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Press review: US seeks to plug intel leaks and OPEC+ cuts lift Russian oil in Asia markets

Top stories from the Russian press on Monday, April 10th

MOSCOW, April 10. /TASS/. Top secret Pentagon documents leaked in biggest intel scandal since Snowden; OPEC+ production cut clears path in Asian markets for Russian oil; and Moscow seeks avenues for squeezing US biolabs out of the post-Soviet space. These stories topped Monday’s newspaper headlines across Russia.


Kommersant: Washington looking to plug leak of sensitive intel data

Last week’s bombshell breaking news story was the leak of over 100 secret Pentagon documents, which appeared online. Some of the documents concern the US and its allies’ military aid to Ukraine and preparations for a counterattack by the Kiev regime. Others contain information pertaining to the Middle East and China as well as surveillance conducted on allies. The incident has been termed the biggest leak of highly classified data since the time of Edward Snowden, a stunning failure on the part of US intelligence and a feather in the cap of Russia’s special services. According to the Western media, the leak has prompted turmoil in the White House and the Pentagon, while the responsible agencies have already launched an investigation. Moscow has been reserved in its reaction to the scandal. According to Kremlin Spokesman Dmitry Peskov, Russia had no doubt even before the leaks about "the direct or indirect involvement of the US and NATO in the conflict between Russia and Ukraine."

The expert consensus has it that, first, the leak may damage Ukraine’s military plans, particularly if Moscow succeeds in blocking sources of information from its own agencies. Second, US allies are already making their displeasure known behind the scenes, questioning Washington’s ability to appropriately handle highly sensitive classified information, according to the New York Times. An anonymous high-ranking Ukrainian official told the Washington Post that the leak had angered the Ukrainian authorities, who are now concerned that their battlefield vulnerabilities are exposed for the world to see.

Retired senior British army intelligence officer Philip Ingram told the Telegraph that the leak was very substantial and points to lapses at the highest levels in the handling of classified information.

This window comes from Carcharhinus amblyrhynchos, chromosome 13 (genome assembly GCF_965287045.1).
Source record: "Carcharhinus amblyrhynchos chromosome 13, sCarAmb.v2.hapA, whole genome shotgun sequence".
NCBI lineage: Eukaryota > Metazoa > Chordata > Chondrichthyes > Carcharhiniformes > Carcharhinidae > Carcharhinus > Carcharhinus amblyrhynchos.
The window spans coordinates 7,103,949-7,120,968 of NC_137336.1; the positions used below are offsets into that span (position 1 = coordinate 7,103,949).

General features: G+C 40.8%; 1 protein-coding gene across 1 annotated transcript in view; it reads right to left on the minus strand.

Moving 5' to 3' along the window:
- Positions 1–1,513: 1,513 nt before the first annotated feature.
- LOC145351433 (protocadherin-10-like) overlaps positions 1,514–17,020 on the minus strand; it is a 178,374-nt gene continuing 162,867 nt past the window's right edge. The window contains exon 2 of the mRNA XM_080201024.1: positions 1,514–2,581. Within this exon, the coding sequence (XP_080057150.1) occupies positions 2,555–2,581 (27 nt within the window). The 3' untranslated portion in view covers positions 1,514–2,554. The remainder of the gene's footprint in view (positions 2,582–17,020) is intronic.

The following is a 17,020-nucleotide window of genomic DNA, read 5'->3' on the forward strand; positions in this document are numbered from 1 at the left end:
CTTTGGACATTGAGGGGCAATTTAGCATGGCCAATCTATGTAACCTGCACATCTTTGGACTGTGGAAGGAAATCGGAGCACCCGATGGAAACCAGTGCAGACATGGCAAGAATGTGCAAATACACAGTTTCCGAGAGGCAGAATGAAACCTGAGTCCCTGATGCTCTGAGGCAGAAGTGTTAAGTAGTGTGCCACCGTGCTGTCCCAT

The expert pointed out that the leaked files constituted top secret documents intended for high-ranking decision-makers at the level of agency heads or cabinet secretaries, or even potentially for White House officials directly under the president, noting that, if true, this would represent the gravest [intelligence-related] problem for the US since the Edward Snowden revelations [a decade ago].

The conflicting information on combat losses contained in the leaked documents has prompted some analysts to ponder Moscow’s potential involvement in the leak. Anonymous US officials told Reuters that, "Russia or pro-Russian elements are likely behind the leak" of the classified documents, while the New York Times called the incident Russian intelligence’s first breakthrough since the onset of the conflict.


Rossiyskaya Gazeta: OPEC+ clears path for Russian oil in Chinese, Indian markets

The controversial decision by the seven OPEC+ countries to reduce oil production following Russia’s example has triggered a strong negative reaction in the US and the EU, and not only because it has led to a hike in price per barrel quotations. The oil output cuts made in May will have the effect of clearing the path for Russian fuel supplies in the markets of China, India and other APAC countries, meaning that it will effectively weaken further the already less-effective-than-expected Western sanctions against Moscow’s oil exports.

Middle Eastern oil producers have already begun cutting supplies to India without waiting until May, when the new quotas will take effect, notes Kirill Rodionov, an expert at the Institute for the Development of Technologies in the Fuel and Energy Complex. That said, according to Kirill Melnikov, head of the Energy Development Center, volumes will be reduced within the framework of sales under short-term contracts and tenders. The overall volume that will not be going to the global market will become a more critical factor, he pointed out.

In fact, since late 2022 oil supplies going to Europe have been reduced more than for other markets. The EU will actively "vacuum up" the market to forestall an oil deficit, buying up Middle Eastern oil and thereby reducing the available supply for APAC countries and, thus, clearing a path in this market for Russian oil exports.

The US could step in to prevent this situation by boosting its domestic oil production or tapping into its strategic reserves. However, according to Melnikov, oil production in the US remains stable and has seen virtually no increase since last year, although prices were higher then. Continued interventions from the US strategic reserve also seem unlikely given its low level, the expert contends.

Rodionov concurs, adding that growth in US oil exports depends on the commissioning of oil terminals capable of servicing VLCC tankers. Construction on a new terminal will begin only in mid-2023 to augment what has been the sole US terminal, in Louisiana, that meets this criteria, so stable growth in US oil exports is hardly possible this year.


Vedomosti: Moscow pondering legal grounds to squeeze US biolabs out of post-Soviet space

This week, Russian lawmakers will discuss the results of the parliamentary commission investigating the activity of biological laboratories operating in Ukraine with US involvement. As Dmitry Gusev, first deputy chairman of the State Duma Control Commission, told Vedomosti, the report prepared by Duma (lower house) lawmakers and (upper house) senators describes the "biological warfare" waged by the West "against Russia and not only against Russia." The report suggests adopting both "domestic countermeasures" and measures on an "international scale."